Replied on Thu, Dec 12, 2019 at 09:27 AM CST
Jerry what’s interesting about unions, is that with out government support they don’t work, as you have pointed out, so let’s travel back in time and look at how support for unions happened in the past. The resentment against large corporations was so intense, that violence against them was considered not only acceptable but fashionable, there were beatings, stabbing, shootings, arson, and blood in the streets, the support for violence among the public was so strong that at last the politicians had no choice, but to support those movements. Look around at what you see today, resentment against corporate oppression is so strong that militant socialist’s are openly running for office, would you like to guess what’s coming next?
Replied on Thu, Dec 12, 2019 at 09:27 AM CST
Originally Posted by: DAVE WINTERS
Quote: "Jerry what’s interesting about unions, is that with out government support they don’t work, as you have pointed out, so let’s travel back in time and look at how support for unions happened in the past. The resentment against large corporations was so intense, that violence against them was considered not only acceptable but fashionable, there were beatings, stabbing, shootings, arson, and blood in the streets, the support for violence among the public was so strong that at last the politicians had no choice, but to support those movements. Look around at what you see today, resentment against corporate oppression is so strong that militant socialist’s are openly running for office, would you like to guess what’s coming next?"

FYI, I am not condoning or endorsing violence, just pointing out what’s in the history books. The history channel did a piece on where the term redneck came from a few years back, I would recommend you younger folks watch it, those who don’t know there history are doomed to repeat it.
Replied on Thu, Dec 12, 2019 at 10:35 AM CST

Dave, I'm very familiar with the historical significence of the unions, which dates back to the bloody labor wars of 1929. And I agree with you that violence should never be considered. One of the reasons for deregulation was to get rid of the union and the stranglehold common carriers had on shipping rates. The government could have openned the country up to anyone who wanted to become an owner/operater, or form a new company. But, did they need to make it total deregulation, which created the dog eat dog situation companies have faced for 35 to 40 years? Couldn't they have left the rates alone? Of course not, because lower rates mean better prices for the nation's consumers. But, at who's cost? The members of the trucking industry.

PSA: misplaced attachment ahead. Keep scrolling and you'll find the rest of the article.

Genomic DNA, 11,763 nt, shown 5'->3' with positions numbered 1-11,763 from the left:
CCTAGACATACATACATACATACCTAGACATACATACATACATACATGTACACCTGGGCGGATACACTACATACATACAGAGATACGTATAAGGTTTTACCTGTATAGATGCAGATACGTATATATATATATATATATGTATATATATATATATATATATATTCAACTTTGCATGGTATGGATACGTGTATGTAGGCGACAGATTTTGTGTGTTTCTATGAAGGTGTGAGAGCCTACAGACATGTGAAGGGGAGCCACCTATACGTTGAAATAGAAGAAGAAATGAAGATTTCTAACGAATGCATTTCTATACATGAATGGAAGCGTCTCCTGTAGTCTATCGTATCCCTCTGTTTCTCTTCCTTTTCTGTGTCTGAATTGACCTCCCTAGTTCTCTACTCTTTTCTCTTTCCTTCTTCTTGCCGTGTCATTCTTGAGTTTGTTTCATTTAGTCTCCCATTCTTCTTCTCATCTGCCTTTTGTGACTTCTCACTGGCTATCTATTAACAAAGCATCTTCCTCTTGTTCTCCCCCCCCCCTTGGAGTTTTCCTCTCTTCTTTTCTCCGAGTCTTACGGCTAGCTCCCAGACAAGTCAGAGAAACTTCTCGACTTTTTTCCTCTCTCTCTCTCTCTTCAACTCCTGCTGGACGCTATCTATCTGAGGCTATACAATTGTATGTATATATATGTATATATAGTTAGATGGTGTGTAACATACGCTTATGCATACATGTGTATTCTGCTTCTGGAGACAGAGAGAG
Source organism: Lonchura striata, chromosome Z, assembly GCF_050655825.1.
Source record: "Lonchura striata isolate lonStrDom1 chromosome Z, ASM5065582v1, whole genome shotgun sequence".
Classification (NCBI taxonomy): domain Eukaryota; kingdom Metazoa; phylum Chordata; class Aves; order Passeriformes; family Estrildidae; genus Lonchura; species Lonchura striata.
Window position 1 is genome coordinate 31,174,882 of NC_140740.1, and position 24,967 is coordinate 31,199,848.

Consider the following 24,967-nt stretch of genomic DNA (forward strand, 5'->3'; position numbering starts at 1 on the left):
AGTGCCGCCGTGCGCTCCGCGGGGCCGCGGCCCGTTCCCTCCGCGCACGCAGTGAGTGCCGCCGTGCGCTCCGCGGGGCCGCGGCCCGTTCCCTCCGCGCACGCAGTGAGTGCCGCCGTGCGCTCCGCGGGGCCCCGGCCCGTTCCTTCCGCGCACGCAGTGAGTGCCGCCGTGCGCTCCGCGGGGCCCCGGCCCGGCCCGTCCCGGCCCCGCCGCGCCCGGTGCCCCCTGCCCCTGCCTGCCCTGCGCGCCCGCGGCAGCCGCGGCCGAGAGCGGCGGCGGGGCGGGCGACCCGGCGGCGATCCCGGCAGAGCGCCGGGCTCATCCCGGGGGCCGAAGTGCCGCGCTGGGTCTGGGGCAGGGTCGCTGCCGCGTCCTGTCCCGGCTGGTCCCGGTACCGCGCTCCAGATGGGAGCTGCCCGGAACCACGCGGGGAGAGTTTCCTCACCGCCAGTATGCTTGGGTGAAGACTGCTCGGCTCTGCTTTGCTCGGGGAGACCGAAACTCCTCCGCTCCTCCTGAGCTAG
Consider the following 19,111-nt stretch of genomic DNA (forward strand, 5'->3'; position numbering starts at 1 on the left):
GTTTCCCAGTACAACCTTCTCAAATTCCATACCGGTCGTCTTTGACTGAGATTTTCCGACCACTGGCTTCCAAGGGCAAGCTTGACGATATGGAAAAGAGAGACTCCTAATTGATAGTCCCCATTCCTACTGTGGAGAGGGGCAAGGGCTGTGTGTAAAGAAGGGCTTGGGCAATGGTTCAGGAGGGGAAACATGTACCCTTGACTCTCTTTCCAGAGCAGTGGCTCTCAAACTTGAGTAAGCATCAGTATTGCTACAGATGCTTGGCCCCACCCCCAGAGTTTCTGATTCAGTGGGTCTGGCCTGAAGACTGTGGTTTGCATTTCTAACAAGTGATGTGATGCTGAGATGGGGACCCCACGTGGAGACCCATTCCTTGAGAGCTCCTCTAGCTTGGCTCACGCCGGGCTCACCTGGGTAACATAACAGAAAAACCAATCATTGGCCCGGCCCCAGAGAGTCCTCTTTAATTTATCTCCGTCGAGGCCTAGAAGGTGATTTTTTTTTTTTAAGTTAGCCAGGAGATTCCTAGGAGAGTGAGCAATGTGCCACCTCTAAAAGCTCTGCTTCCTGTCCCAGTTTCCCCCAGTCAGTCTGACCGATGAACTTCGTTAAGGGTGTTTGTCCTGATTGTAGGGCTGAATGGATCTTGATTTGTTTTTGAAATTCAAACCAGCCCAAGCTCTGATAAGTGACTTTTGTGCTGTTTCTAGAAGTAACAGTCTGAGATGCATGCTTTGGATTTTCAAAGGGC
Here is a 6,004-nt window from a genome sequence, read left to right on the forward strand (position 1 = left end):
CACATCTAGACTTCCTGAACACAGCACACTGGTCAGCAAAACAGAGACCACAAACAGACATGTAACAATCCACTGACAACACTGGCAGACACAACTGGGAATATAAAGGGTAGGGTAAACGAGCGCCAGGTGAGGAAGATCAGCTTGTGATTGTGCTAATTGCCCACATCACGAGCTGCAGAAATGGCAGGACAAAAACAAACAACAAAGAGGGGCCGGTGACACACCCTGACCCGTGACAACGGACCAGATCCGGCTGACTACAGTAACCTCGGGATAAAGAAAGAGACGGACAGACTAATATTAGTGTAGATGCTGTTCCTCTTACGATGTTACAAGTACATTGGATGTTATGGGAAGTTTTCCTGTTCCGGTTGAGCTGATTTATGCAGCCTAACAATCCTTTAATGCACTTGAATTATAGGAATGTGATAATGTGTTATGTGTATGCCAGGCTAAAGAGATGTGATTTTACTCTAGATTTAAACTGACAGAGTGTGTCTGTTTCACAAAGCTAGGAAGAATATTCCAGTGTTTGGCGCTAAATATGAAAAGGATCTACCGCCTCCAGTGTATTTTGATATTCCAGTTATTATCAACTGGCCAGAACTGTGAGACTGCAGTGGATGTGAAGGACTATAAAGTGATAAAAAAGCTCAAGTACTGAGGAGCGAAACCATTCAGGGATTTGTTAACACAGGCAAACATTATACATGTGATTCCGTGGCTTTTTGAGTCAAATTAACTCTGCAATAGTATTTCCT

Eric, I know you live in Nebraska. Would you be willing to form something like a Bulk Haulers Co-Op to get members in the ag community the opportunity to band together for the betterment of this industry? You already have a general consences of the desire to find a way to improve rates and working conditions for bulk haulers. I would even work with you, or anyone with the guts to take on a program like this, by giving you a copy of my rates and ideas. Of course, anyone who starts something like this should have the ability of traveling around the country to hold seminars, etc. I'm sure someone like Jarod from Bulk Loads would extend support for anything that could help the bulk load community. Someone should definately start something.

Replied on Thu, Dec 12, 2019 at 10:54 AM CST
Originally Posted by: DALE HERMANS
Quote: "That's not surprising I guess. That's why Washington DC is in the wealthiest county in the USA. Makes you sick... what one do you have?"

We are using Big Roads. The product is easy to use and the drivers like the ELD BUT as a company that has a government mandated captive audience they should not be able to go after our customers!
Replied on Thu, Dec 12, 2019 at 11:12 AM CST
Originally Posted by: ED MCCONNELL
Quote: "We are using Big Roads. The product is easy to use and the drivers like the ELD BUT as a company that has a government mandated captive audience they should not be able to go after our customers!"